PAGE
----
About seven minutes into the quarter, Maryland scored its first goal since the early portion of the second frame; Clevenger was the beneficiary. Shortly after, Taylor earned herself a hat trick, finding a soft spot after a Northwestern attacker was doubled at the 12-meter fan.

In the third frame, Northwestern’s top attack of Coykendall, Scane and Hailey Rhatigan began to take shape. As the ball continued to move around with pace, Maryland’s defense became noticeably tired. As a result, it gave the Wildcats quite a few free-position opportunities.

After Northwestern’s run, Maryland trailed 9-5 after three frames.

“I need to do a better job of getting our offense ready, because I missed the mark on that,” head coach Cathy Reese said. “We weren’t able to execute our game plan offensively.”

The Wildcats scored within the first minute-and-a-half of the fourth frame, extending their lead to five goals. Laliberty continued her sensational play, taking control of nearly all of Maryland’s shots. As a result, Northwestern was able to comfortably waste away a decent chunk of time.

Maryland made a few uncharacteristic turnovers in the frame, even giving the ball away on a clear attempt. The Terps have been the No. 1 clearing team in the nation this season.

Overall, a lack of urgency and the inability to win some late draw controls inhibited the Terps from ever scraping their way back into the contest.

“I think that we all have a good head on our shoulders,” Ahearn said. “We have the opportunity for a whole new week of lacrosse.”

Three things to know

1. Second-quarter defensive battle. In the second frame, after two early scores by Maryland, both offenses went silent. It was a combination of turnovers, amazing goaltending and tightly-contested defense that made for an entertaining sequence.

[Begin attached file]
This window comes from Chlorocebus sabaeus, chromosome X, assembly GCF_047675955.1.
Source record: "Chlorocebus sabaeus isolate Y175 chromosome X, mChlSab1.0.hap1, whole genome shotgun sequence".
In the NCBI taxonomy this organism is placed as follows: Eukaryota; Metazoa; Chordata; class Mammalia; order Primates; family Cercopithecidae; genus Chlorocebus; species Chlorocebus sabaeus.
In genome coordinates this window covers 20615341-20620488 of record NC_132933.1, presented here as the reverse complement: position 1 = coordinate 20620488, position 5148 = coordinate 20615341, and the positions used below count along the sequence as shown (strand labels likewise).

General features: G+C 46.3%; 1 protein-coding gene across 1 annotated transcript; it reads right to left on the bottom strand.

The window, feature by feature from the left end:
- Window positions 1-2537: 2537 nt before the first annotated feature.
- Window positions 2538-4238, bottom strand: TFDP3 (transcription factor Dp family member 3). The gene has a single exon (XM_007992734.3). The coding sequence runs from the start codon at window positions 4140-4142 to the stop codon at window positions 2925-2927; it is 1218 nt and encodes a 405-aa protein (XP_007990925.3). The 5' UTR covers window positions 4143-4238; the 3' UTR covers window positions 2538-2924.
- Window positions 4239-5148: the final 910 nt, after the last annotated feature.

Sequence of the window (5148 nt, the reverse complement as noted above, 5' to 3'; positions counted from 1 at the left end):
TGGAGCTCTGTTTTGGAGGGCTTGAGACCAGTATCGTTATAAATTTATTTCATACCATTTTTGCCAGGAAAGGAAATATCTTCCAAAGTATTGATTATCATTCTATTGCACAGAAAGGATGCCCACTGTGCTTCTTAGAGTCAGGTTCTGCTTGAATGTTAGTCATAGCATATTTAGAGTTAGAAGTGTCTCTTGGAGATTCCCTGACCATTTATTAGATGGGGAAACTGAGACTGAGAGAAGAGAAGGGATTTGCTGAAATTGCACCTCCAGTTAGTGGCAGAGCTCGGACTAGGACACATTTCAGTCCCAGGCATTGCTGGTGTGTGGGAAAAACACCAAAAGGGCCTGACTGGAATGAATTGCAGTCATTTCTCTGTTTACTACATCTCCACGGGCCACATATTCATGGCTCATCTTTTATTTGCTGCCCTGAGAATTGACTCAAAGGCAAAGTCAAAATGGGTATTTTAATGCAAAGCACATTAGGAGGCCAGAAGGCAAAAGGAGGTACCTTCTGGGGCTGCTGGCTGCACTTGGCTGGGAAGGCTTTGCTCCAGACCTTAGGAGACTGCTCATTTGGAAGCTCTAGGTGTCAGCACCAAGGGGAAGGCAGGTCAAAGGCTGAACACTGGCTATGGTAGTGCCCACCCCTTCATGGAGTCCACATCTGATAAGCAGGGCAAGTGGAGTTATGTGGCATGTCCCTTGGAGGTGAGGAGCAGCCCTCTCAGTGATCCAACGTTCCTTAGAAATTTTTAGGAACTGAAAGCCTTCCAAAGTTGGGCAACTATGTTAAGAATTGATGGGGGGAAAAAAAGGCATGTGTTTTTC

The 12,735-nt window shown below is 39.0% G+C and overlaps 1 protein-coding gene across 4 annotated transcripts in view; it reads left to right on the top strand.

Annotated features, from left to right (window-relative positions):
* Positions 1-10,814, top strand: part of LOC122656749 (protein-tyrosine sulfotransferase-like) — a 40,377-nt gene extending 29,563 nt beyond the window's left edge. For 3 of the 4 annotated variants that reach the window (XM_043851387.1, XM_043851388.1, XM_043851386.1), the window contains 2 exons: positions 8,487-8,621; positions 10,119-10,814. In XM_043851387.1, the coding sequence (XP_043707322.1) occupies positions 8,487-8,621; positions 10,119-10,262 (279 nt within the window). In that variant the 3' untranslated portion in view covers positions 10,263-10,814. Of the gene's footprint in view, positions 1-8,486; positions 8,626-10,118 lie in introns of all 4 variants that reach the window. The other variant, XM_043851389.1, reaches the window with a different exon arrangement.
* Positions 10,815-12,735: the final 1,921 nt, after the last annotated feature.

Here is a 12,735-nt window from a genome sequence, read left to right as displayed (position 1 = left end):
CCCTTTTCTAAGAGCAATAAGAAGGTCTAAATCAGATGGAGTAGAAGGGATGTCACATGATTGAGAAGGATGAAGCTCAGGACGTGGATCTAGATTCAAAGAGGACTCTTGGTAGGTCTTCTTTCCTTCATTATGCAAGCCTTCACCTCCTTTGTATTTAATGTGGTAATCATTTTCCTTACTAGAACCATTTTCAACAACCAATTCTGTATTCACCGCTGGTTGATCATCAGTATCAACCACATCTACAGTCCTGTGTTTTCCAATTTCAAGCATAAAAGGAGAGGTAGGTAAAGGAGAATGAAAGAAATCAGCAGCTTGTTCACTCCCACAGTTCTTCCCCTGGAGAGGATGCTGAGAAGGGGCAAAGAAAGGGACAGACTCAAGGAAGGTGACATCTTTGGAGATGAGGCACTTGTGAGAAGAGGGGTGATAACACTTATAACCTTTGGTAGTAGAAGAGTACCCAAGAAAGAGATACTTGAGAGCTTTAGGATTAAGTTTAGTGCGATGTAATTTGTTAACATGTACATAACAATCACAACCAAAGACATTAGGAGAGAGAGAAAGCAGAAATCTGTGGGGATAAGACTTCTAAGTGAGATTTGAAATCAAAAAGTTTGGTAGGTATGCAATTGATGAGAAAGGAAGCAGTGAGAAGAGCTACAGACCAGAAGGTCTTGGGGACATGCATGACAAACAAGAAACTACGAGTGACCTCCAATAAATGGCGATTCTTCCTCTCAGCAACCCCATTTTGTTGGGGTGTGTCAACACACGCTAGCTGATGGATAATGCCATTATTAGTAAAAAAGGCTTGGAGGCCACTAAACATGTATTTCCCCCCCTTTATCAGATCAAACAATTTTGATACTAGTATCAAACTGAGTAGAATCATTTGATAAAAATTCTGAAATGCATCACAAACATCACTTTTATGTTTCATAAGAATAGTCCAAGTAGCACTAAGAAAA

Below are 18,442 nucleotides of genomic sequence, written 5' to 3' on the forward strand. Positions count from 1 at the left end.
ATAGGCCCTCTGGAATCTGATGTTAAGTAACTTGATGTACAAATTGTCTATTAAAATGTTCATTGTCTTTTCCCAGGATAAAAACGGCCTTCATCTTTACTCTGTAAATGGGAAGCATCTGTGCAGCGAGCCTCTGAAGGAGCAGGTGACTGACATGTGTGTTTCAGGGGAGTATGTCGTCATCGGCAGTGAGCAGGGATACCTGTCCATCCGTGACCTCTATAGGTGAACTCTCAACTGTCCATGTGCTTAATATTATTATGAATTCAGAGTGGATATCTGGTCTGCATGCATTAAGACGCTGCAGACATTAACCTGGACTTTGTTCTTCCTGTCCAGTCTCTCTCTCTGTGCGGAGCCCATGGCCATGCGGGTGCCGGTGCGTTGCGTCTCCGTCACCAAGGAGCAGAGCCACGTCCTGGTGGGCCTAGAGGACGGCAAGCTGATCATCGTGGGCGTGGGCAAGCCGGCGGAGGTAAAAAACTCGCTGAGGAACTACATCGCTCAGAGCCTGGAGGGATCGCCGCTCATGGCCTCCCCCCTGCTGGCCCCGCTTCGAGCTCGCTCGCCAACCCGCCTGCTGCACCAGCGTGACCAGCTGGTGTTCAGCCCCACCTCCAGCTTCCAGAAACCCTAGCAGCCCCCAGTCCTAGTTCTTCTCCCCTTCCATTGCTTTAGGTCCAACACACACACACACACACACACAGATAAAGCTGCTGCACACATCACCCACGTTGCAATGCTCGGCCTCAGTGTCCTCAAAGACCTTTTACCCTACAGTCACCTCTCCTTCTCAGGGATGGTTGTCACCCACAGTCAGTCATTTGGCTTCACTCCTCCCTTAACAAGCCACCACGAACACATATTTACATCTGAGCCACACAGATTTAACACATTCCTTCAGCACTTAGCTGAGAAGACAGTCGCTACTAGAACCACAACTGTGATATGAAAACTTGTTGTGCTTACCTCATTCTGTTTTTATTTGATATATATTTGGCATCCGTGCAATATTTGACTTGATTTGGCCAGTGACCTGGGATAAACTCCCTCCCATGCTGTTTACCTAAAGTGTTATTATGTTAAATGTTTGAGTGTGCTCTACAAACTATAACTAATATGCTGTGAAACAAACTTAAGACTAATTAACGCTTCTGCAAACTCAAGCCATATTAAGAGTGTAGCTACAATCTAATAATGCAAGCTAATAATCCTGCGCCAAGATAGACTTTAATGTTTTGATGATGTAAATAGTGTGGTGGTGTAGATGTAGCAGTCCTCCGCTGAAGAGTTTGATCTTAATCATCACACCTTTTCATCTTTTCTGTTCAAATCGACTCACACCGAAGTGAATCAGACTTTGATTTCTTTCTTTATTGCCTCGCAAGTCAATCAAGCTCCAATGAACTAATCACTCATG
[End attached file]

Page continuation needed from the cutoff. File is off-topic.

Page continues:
In the period, Maryland had seven shots to Northwestern’s six. In addition, the Wildcats had three turnovers. Both goalies shined, as Sterling made three saves in the frame while Laliberty had five. For the game, Sterling ended with 13 saves, and Laliberty had 8.

“We held them throughout the game pretty significantly,” Reese said. “I think there’s some positives to take from that. Emily [Sterling] had a great game too.”

2. Third-quarter issues. The score went from 4-4 at halftime to 9-5 after the conclusion of the third frame. So, what led to this monumental run by Northwestern?

It all started with draw controls. The Wildcats won five draw controls to the Terps’ two. It allowed their trio of star attackers to get into rhythm, which tired out the Maryland defenders.

In the quarter, the Terps gave up two free-position scores and turned the ball over four times. Despite picking up five ground balls, Maryland was unable to convert them into any sort of offensive production.

“We were on defense for a lot of the game and Northwestern is a team that generates a lot of shots,” Reese said. “We either turned the ball over in transition after making big stops, or we just couldn’t get the ball into our offensive end to do what we needed to do.”

3. A game of fouls. The free-position shot totals for both programs wasn’t all that surprising, as the Terps had four opportunities from the arc to to the Wildcats’ seven. However, Maryland had 20 total fouls with three cards, and Northwestern accumulated 21 fouls with five cards of its own.

Even with the number of woman-up opportunities that the Terps found themselves in, they couldn’t capitalize on the majority of them. With more physical play present against top-flight opponents, Maryland will need to learn to adjust its offense accordingly.